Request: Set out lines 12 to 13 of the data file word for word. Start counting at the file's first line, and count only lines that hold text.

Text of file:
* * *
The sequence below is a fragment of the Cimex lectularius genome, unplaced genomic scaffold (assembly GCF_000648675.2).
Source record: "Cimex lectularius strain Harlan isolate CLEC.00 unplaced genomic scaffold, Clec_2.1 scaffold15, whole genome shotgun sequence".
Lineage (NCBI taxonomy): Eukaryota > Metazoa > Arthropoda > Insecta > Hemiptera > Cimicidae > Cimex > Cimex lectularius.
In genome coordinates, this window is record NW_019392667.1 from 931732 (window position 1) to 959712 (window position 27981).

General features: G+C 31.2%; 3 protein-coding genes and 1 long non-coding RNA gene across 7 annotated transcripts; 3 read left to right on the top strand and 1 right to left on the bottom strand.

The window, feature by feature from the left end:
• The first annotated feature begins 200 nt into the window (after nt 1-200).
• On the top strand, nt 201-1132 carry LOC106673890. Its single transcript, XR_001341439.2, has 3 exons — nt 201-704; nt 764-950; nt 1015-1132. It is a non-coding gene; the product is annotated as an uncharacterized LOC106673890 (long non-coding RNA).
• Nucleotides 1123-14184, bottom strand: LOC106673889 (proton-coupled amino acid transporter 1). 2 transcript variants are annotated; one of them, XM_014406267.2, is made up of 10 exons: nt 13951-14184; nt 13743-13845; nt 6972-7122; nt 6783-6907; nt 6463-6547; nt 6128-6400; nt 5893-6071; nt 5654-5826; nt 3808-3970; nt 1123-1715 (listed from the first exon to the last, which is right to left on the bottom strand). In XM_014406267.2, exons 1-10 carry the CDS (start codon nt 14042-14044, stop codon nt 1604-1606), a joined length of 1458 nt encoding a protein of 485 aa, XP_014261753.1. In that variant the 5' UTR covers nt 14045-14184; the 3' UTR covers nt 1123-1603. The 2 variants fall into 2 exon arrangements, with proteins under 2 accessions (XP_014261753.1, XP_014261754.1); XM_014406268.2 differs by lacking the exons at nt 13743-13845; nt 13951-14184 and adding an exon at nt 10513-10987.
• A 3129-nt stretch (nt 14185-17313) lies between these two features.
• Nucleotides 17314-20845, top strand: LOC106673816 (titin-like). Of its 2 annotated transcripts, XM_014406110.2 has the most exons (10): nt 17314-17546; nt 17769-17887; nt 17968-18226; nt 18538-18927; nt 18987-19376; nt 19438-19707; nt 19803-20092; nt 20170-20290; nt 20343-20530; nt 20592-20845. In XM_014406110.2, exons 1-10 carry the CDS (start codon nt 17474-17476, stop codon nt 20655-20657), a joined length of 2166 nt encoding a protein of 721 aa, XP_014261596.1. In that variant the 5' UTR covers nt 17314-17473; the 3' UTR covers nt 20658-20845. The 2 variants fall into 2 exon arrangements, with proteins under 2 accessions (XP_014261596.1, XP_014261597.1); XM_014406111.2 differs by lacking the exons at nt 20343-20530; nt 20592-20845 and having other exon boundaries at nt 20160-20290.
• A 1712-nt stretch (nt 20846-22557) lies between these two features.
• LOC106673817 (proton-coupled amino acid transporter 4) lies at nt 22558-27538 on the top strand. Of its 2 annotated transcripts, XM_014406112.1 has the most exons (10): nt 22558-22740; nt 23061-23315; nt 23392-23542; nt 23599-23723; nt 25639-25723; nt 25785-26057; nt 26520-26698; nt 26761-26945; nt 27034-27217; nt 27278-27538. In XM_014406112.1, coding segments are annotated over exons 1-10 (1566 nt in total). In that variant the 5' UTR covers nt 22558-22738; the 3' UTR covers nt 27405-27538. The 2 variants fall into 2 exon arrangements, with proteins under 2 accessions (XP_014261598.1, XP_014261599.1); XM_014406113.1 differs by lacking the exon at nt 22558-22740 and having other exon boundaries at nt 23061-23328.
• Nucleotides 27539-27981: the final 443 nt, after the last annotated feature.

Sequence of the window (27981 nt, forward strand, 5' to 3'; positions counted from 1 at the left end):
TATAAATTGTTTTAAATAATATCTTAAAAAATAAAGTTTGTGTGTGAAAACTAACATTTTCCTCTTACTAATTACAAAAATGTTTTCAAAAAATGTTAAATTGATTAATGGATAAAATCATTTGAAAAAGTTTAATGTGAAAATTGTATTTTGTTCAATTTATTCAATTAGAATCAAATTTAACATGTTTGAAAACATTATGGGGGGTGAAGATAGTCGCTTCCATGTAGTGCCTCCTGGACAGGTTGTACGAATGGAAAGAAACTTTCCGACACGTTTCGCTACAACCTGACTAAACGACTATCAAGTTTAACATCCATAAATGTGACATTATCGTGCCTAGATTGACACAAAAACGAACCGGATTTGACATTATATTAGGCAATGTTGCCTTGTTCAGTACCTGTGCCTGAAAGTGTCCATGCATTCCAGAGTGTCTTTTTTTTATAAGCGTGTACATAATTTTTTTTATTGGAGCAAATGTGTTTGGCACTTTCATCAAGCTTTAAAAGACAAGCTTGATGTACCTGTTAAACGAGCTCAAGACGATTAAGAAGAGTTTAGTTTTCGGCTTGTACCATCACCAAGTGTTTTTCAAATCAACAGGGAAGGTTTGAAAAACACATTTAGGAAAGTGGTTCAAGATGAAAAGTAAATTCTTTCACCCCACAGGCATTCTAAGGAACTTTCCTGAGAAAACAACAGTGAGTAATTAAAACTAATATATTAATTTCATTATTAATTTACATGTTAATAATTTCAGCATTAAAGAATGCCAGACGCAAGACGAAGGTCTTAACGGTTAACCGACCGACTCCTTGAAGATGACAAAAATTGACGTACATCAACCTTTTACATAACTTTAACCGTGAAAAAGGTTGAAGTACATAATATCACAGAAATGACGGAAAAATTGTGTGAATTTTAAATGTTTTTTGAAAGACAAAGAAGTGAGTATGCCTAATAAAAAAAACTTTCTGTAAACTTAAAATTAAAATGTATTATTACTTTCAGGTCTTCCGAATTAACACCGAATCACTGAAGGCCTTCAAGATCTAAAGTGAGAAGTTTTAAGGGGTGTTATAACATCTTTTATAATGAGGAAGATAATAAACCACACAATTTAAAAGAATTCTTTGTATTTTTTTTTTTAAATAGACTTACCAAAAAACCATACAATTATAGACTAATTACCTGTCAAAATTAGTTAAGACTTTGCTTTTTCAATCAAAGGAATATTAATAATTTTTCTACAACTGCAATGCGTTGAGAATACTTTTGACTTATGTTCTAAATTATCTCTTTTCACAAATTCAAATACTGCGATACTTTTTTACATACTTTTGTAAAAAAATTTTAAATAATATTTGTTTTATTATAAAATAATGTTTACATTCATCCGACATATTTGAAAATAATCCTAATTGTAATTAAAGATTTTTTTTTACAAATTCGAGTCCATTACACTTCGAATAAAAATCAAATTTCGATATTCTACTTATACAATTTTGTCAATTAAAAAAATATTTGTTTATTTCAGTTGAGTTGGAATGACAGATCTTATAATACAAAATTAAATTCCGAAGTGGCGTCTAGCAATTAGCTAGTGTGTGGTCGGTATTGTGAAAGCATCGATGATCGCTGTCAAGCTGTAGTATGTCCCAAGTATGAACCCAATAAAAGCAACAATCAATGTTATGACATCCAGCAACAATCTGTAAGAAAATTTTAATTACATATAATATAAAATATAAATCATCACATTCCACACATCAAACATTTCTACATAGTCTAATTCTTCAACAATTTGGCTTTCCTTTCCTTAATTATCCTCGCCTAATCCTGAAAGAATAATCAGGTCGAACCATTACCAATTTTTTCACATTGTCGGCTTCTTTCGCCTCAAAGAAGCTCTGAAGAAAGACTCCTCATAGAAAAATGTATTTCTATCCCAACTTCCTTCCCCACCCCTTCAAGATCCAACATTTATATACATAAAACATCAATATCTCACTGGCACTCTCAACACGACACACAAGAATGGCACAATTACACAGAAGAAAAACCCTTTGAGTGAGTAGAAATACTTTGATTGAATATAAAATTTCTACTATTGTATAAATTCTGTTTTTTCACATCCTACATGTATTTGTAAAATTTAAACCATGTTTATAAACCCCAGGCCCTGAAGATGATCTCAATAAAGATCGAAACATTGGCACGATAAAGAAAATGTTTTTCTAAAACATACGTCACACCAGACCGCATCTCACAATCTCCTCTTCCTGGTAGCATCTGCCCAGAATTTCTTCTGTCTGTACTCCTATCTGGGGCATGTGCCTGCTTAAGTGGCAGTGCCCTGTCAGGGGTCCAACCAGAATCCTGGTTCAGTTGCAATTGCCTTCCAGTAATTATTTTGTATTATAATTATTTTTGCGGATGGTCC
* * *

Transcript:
• A 1712-nt stretch (nt 20846-22557) lies between these two features.
• LOC106673817 (proton-coupled amino acid transporter 4) lies at nt 22558-27538 on the top strand. Of its 2 annotated transcripts, XM_014406112.1 has the most exons (10): nt 22558-22740; nt 23061-23315; nt 23392-23542; nt 23599-23723; nt 25639-25723; nt 25785-26057; nt 26520-26698; nt 26761-26945; nt 27034-27217; nt 27278-27538. In XM_014406112.1, coding segments are annotated over exons 1-10 (1566 nt in total). In that variant the 5' UTR covers nt 22558-22738; the 3' UTR covers nt 27405-27538. The 2 variants fall into 2 exon arrangements, with proteins under 2 accessions (XP_014261598.1, XP_014261599.1); XM_014406113.1 differs by lacking the exon at nt 22558-22740 and having other exon boundaries at nt 23061-23328.